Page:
The whole situation has little to do with freedom and democracy. Not Saudi Arabia, nor Qatar or Bahrain or the United Arab Emirates have any democracy or freedom, and most of these states even lack a constitution. It would be ridiculous to assume that these undemocratic states can bring democracy to Syria. The Sunni-Shia confrontation adds a very important dimension to this conflict. Though often ignored, it plays a major role.
RT: Just recently, US Secretary of State Hillary Clinton said, I quote, “Russia and China will pay a price, because they are holding up progress, blocking it. This is no longer tolerable.” What’s your reaction to the statement?
AP: All I see is that the US is paying a price for what it did in Iraq. For example, the US has lost a lot of its glamour and trust in its foreign policy. I would even go as far as to say that the occupation of Iraq prompted a crisis in US foreign policy. At the moment, even its staunch allies like Turkey or Egypt, along with the Western European countries, like Germany, the UK and France, saw a drastic hike in anti-American sentiment. The US has now paid a price for their occupation of Iraq.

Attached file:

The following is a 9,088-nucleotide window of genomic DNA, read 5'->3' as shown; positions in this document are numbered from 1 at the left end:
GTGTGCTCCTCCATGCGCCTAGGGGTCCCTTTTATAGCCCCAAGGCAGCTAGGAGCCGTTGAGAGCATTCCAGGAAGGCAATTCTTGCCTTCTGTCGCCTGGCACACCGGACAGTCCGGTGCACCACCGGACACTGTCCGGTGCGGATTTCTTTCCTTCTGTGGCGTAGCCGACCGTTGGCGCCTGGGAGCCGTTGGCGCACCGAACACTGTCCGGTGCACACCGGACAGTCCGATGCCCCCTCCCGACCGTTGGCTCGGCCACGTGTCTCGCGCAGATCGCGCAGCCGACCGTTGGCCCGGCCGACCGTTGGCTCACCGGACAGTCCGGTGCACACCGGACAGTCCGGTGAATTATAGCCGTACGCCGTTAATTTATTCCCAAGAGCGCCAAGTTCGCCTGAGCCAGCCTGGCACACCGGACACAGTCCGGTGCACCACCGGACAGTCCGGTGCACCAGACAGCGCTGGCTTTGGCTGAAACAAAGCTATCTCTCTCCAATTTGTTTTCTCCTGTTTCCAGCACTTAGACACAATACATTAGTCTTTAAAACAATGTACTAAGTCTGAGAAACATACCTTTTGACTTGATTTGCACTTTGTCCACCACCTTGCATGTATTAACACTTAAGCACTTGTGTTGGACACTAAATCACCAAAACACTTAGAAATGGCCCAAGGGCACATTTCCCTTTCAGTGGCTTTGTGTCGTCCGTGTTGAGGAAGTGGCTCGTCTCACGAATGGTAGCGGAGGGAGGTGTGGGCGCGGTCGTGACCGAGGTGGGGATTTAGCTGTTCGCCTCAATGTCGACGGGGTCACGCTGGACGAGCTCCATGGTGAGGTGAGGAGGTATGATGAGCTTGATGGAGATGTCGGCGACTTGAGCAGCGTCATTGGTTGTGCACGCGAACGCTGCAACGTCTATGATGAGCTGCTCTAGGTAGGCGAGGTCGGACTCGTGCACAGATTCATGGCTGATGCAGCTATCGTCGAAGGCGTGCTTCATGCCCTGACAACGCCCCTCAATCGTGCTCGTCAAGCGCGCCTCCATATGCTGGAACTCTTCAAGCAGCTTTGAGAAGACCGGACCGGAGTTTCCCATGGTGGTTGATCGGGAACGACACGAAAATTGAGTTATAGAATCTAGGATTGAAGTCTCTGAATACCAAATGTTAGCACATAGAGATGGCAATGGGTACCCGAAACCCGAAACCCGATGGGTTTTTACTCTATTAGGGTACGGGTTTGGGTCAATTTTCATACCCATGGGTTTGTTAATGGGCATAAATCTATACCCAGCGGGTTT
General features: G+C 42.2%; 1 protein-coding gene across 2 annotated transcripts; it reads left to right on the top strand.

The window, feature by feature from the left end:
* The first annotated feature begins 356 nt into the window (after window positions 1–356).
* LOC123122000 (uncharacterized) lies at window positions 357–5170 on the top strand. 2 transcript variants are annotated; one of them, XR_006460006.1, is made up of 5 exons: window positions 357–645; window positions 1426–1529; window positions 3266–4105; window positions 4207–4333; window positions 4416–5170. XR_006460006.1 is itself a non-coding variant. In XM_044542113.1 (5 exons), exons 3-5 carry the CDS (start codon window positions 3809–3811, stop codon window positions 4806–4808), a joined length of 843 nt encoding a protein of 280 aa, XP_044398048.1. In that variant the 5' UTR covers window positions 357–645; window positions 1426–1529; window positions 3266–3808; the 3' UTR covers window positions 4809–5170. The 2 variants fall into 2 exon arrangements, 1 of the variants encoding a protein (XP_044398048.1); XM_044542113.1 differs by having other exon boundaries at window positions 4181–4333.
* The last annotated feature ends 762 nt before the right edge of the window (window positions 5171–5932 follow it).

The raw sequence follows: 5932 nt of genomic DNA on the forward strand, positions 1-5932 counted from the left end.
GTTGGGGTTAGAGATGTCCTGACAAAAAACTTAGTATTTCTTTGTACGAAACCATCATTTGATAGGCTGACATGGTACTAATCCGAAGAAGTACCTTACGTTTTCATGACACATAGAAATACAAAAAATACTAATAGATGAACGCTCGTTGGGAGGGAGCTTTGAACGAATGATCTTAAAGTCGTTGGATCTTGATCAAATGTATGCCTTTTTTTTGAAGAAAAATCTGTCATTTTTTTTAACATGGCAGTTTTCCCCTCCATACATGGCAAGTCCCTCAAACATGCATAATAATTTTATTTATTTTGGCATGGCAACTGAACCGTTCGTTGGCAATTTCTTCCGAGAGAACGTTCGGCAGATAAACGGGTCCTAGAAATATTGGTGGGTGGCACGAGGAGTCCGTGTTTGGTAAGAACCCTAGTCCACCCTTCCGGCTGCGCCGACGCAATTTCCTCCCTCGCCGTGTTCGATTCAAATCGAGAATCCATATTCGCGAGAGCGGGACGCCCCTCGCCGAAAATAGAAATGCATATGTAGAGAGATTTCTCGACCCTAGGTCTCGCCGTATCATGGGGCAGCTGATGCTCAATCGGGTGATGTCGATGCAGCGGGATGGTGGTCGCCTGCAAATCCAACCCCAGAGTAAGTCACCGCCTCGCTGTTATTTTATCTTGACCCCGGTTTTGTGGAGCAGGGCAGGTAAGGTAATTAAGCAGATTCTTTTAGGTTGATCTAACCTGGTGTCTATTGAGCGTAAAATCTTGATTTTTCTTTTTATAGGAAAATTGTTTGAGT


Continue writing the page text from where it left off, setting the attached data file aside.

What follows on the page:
Now Russia warns against the occupation of Syria. Russia says that it’s Syrians who should decide their own future. Hillary Clinton may well voice her opinion, but it’s no more than fantasy. I hear she’s about to step down as Secretary of State so this must be her farewell fantasy.
RT: The US has clearly demonstrated that it’s not going to back down over Syria. How far is Russia prepared to go?
AP: The conference on Syria held in Geneva in June adopted a roadmap, supported by the US, Russia and China. The countries agreed on the need to set up a transition government, to launch a dialogue between the government and the opposition. The participants agreed that it should be the representatives of the two warring parties that should start these talks. This blueprint was backed by Russia, the US, China and France – almost every country present. So it looks like a sensible solution.